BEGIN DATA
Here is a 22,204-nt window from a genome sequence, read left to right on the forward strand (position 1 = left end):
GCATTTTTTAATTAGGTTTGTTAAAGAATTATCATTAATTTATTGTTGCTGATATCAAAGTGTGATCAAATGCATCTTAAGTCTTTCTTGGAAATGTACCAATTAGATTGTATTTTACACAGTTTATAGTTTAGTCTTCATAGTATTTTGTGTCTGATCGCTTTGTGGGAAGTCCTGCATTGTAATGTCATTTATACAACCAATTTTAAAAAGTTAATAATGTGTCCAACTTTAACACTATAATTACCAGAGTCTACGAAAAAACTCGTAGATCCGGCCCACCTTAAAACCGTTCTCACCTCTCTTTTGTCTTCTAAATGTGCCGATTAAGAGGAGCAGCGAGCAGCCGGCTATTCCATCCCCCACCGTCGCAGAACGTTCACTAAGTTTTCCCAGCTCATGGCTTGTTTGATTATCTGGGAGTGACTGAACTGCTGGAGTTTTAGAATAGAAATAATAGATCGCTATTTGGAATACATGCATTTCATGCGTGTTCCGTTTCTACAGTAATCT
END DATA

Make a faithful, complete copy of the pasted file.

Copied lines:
Here is a 22,204-nt window from a genome sequence, read left to right on the forward strand (position 1 = left end):
GCATTTTTTAATTAGGTTTGTTAAAGAATTATCATTAATTTATTGTTGCTGATATCAAAGTGTGATCAAATGCATCTTAAGTCTTTCTTGGAAATGTACCAATTAGATTGTATTTTACACAGTTTATAGTTTAGTCTTCATAGTATTTTGTGTCTGATCGCTTTGTGGGAAGTCCTGCATTGTAATGTCATTTATACAACCAATTTTAAAAAGTTAATAATGTGTCCAACTTTAACACTATAATTACCAGAGTCTACGAAAAAACTCGTAGATCCGGCCCACCTTAAAACCGTTCTCACCTCTCTTTTGTCTTCTAAATGTGCCGATTAAGAGGAGCAGCGAGCAGCCGGCTATTCCATCCCCCACCGTCGCAGAACGTTCACTAAGTTTTCCCAGCTCATGGCTTGTTTGATTATCTGGGAGTGACTGAACTGCTGGAGTTTTAGAATAGAAATAATAGATCGCTATTTGGAATACATGCATTTCATGCGTGTTCCGTTTCTACAGTAATCT